As Oprah Winfrey tapes her last daytime syndicated show this month, speculation has begun as to whether daytime television will ever produce another huge star–and what the future holds for daytime TV, the Los Angeles Times reports.
Winfrey’s departure comes as daytime TV is undergoing an upheaval, due to demographic and societal changes, which make it unlikely that another personality as popular as Winfrey could emerge, the piece says.
Soap operas are declining in popularity as women continue to enter the work force and look for more inspirational programming that shows women in charge of their lives, such as "The View" or "Judge Judy," the piece notes. Viewers under 35 aren’t as loyal to networks or programs, the article adds.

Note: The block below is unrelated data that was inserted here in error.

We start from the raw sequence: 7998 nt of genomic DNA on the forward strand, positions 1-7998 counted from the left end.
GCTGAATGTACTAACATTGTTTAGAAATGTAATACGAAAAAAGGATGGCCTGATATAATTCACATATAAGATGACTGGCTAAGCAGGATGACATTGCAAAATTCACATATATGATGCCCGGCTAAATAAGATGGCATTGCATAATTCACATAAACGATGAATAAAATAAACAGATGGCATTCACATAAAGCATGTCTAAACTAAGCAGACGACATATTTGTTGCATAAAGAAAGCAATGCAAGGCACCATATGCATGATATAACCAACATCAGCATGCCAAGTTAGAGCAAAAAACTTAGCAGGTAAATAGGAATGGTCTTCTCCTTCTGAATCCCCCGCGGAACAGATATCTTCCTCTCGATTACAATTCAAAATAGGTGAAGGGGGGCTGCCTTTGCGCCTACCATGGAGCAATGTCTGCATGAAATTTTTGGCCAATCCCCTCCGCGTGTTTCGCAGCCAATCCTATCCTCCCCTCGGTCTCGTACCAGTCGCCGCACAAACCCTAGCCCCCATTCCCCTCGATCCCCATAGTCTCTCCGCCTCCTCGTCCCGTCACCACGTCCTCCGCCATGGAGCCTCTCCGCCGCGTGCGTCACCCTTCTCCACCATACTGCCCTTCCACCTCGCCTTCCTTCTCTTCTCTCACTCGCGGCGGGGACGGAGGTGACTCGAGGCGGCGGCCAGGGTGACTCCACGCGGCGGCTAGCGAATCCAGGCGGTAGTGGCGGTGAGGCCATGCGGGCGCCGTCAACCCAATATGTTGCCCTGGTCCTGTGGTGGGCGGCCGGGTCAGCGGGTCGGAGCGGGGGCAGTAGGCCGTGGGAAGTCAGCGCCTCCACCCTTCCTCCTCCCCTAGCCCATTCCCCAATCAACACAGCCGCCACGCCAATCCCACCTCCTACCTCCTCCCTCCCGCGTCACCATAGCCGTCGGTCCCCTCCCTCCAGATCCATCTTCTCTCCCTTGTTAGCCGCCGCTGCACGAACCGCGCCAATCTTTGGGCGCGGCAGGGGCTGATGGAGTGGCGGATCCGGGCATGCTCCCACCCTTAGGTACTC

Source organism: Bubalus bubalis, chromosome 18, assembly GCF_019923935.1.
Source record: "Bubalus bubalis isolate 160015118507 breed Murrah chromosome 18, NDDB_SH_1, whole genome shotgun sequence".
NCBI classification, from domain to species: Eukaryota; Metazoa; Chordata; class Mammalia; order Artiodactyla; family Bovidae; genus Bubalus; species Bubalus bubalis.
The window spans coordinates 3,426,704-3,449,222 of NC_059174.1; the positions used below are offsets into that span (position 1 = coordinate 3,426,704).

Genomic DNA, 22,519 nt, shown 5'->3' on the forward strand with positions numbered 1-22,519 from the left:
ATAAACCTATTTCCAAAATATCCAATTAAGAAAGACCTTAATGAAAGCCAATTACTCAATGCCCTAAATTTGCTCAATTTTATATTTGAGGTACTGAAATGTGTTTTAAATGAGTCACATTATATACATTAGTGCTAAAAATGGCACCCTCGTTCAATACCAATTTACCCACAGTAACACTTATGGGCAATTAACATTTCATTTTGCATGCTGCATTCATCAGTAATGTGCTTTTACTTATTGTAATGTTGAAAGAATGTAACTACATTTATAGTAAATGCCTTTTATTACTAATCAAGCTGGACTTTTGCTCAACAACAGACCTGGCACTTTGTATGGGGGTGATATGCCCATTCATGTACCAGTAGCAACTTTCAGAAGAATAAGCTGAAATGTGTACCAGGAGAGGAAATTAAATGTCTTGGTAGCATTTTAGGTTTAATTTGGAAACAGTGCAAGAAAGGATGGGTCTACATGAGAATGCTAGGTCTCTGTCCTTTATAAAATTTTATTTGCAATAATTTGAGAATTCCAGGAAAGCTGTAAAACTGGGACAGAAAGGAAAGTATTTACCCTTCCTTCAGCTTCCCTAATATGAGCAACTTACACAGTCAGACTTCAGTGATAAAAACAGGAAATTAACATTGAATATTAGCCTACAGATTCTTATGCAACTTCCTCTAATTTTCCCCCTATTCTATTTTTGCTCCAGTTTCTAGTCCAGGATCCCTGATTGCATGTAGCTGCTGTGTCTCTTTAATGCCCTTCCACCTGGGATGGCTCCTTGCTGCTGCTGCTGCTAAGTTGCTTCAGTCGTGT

TV stations aren’t likely to pay as much for the shows that will replace Winfrey, even if they are hosted by Anderson Cooper or Katie Couric, the story says. TV stations have suffered as they’ve lost viewers to cable and the Web The recession has also dented ad sales, leading syndicators to take less money for their programs, the article notes.